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Rays 4, Cubs 3: Remember, It's Not Always That Easy

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There are likely going to be a lot of Javier Baez games like this.

Brian Kersey

I heard that when the Cubs Store across from the Wrigley Field main entrance opened for business Friday morning, there were at least 40 people in line... and virtually all of them were there to snag a Javier Baez T-shirt or jersey. Those clothing items were frequently spotted in the bleachers during the game Friday.

There's no truth to the rumor that those people were forming a line after the Cubs' 4-3, 10-inning loss to the Rays to return them.

We are going to see a lot of games from Baez just like this one: a solid hit, followed by three or four strikeouts. Baez came up twice with a chance to put the Cubs even or ahead in the game in the late innings, and he struck out swinging both times, after a pair of K's earlier in the game. That followed a solid, first-inning single, after which he scored the Cubs' first run of the game on an Anthony Rizzo double and Starlin Castro single. That's all good -- we are, I think, going to see a lot of that combination of hits over the next few years, too. It wasn't all bad for Baez. He was flawless in the field including a couple of nice picks of tough ground balls and showed he should be able to handle second base after playing just 16 games there at Triple-A Iowa.

Baez, of course, wasn't the only story of the game. Tsuyoshi Wada threw six strong innings, retiring 12 in a row after Desmond Jennings tied the game 1-1 with a leadoff homer in the third. Wada still doesn't have much velocity, but if he throws like this -- keeping the ball down and mixing up his pitches -- he could be a factor for the 2015 rotation.

The Cubs took a 2-1 lead in the bottom of the fourth on a walk to Arismendy Alcantara, a throwing error and a single by John Baker. Unfortunately, Ryan Sweeney, who had taken second base on Baker's single, got himself picked off while Wada was attempting to bunt both runners along. This is really bad form, especially since Wada doesn't appear as if he'll ever get a big-league hit. Bunting? Sure, but after the pickoff made the second out of the inning, Wada struck out to end it.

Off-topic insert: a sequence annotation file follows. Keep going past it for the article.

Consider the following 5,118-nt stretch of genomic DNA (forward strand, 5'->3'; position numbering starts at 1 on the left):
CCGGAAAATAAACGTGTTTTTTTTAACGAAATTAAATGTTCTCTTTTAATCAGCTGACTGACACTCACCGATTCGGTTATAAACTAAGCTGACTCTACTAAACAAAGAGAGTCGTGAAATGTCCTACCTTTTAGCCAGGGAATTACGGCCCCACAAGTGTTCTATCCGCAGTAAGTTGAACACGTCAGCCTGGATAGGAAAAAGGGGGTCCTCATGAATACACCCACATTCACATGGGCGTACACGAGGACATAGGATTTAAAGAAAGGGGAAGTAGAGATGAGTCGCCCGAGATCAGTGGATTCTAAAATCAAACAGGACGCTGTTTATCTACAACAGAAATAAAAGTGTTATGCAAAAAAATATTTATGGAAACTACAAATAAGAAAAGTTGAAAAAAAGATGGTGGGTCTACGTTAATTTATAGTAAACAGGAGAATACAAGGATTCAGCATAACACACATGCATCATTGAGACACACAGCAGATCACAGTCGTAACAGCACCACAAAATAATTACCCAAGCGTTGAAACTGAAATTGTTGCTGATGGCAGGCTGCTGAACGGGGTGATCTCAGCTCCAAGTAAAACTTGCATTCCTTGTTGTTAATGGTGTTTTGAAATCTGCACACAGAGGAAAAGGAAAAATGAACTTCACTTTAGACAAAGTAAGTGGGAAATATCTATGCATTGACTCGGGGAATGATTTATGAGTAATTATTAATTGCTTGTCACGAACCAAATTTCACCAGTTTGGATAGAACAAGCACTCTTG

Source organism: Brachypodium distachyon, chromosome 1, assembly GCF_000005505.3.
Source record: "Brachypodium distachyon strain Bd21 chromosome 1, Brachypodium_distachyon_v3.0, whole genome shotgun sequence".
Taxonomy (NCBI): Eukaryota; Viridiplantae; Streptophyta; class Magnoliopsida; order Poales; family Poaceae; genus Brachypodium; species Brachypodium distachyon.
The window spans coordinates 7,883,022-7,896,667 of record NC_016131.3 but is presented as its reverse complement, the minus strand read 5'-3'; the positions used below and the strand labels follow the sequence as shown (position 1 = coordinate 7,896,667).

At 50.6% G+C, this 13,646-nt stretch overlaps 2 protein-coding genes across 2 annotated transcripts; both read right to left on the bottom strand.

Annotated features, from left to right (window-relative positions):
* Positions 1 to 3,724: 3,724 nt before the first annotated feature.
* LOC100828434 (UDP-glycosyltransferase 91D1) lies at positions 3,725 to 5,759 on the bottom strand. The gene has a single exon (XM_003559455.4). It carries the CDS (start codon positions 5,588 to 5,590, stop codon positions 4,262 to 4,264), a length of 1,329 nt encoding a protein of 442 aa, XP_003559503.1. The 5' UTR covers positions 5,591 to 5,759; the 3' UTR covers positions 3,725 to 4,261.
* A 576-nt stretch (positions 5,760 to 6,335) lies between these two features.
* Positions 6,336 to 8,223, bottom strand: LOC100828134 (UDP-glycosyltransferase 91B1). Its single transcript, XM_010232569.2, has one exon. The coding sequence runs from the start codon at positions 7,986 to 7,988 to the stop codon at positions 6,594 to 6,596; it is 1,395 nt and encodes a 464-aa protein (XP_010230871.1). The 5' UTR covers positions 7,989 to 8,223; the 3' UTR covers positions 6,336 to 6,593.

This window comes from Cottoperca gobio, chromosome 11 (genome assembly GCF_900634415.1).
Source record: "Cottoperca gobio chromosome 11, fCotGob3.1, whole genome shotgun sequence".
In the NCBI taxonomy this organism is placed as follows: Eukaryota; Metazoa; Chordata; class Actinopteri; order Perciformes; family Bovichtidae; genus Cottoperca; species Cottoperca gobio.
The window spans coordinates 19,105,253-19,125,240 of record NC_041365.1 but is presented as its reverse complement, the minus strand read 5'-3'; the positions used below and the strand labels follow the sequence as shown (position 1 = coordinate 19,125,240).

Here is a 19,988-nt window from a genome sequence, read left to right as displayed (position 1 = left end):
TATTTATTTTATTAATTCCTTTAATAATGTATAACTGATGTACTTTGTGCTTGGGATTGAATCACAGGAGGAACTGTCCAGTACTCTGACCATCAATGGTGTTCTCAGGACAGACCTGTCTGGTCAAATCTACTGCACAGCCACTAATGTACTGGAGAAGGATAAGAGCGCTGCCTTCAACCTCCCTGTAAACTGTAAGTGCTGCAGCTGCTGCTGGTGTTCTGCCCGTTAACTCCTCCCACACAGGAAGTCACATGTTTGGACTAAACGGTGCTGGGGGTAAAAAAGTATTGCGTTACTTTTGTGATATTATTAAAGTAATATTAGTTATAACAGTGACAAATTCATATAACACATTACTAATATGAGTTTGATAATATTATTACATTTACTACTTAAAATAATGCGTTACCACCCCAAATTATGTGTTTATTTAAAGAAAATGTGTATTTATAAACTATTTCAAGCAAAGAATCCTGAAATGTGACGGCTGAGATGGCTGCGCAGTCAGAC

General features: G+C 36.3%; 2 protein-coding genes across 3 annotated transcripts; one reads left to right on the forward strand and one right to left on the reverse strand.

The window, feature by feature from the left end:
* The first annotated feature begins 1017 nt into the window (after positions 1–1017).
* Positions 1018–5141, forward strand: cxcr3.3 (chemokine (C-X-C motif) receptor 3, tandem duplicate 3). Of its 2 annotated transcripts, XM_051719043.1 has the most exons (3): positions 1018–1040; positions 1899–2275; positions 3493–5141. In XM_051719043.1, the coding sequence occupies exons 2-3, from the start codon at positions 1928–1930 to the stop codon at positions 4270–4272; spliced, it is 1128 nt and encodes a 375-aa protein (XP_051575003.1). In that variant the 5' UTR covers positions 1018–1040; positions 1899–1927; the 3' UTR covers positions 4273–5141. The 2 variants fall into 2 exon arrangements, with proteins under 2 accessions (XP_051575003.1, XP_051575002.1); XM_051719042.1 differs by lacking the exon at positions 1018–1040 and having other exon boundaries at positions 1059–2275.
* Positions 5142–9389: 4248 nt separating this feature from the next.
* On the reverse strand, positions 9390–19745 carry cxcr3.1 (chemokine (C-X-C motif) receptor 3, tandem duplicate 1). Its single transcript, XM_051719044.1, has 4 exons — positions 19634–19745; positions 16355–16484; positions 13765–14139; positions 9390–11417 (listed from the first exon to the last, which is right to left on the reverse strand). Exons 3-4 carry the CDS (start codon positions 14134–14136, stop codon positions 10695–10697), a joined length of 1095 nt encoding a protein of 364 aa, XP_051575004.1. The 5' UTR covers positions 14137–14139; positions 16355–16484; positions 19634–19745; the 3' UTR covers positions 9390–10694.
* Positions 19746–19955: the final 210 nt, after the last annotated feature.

This could have been key -- had Wada successfully bunted, there would have been runners on second and third with two out, but with the top of the order up. The Cubs then had just two baserunners from the fifth through the eighth, as Chris Archer and the strong Rays bullpen held the Cubs in check while the Rays scored a run to tie the game and take the lead off the Cubs pen. Rick Renteria went through his usual platoon-advantage machinations, and though it got him out of the seventh inning, the multi-reliever usage left him short had the game gone farther than it did. Having the platoon advantage is useful, but that doesn't mean you have to manage every single game as if it's the seventh game of the World Series. Sometimes -- and Wesley Wright was doing all right -- maybe you just leave him in.

Anyway, the Cubs tied the game on a single by pinch-hitter Justin Ruggiano, a sacrifice bunt from Alcantara and another single by Sweeney, but they couldn't get the winning run home and Hector Rondon was touched up for three singles, producing the eventual winning run, in the 10th inning. Kyuji Fujikawa would have been the next pitcher, had the Cubs managed to tie it; he was warming up when Rizzo hit a weak comebacker to end it.

The Rays are a good team. They showed why, even though they're still three games under .500, they are very much in the midst of the American League wild-card race.

Their fans showed up at Wrigley Field in surprisingly large numbers, likely because it had been so long (11 years) since their team had been to the north side of Chicago. A group of them stopped by the VIP line before the game and in talking with them, I asked whether it was easier for them to get to Wrigley than to their home park in St. Petersburg. They laughed.

Seriously, Baez is going to be just fine. Though I thought he might have launched some batting-practice homers in my direction, most of the balls he hit into the seats during BP were toward center field, not left. He's going to have games like this. Tomorrow, he could hit one onto Waveland. It's going to be fun watching him, but maybe you might want to wait until you buy a shirsey or jersey.

Game 2 of this three-game series will be Saturday afternoon at 3:05, with former Ray Edwin Jackson facing Jake Odorizzi. Friday, which might have been the nicest weather day of the entire coolish summer of 2014, the wind was blowing in -- it held Rizzo's first-inning double in the park, though it looked ogne off the bat -- and it might do the same Saturday, according to this forecast. That might be the only thing that'll save Jackson.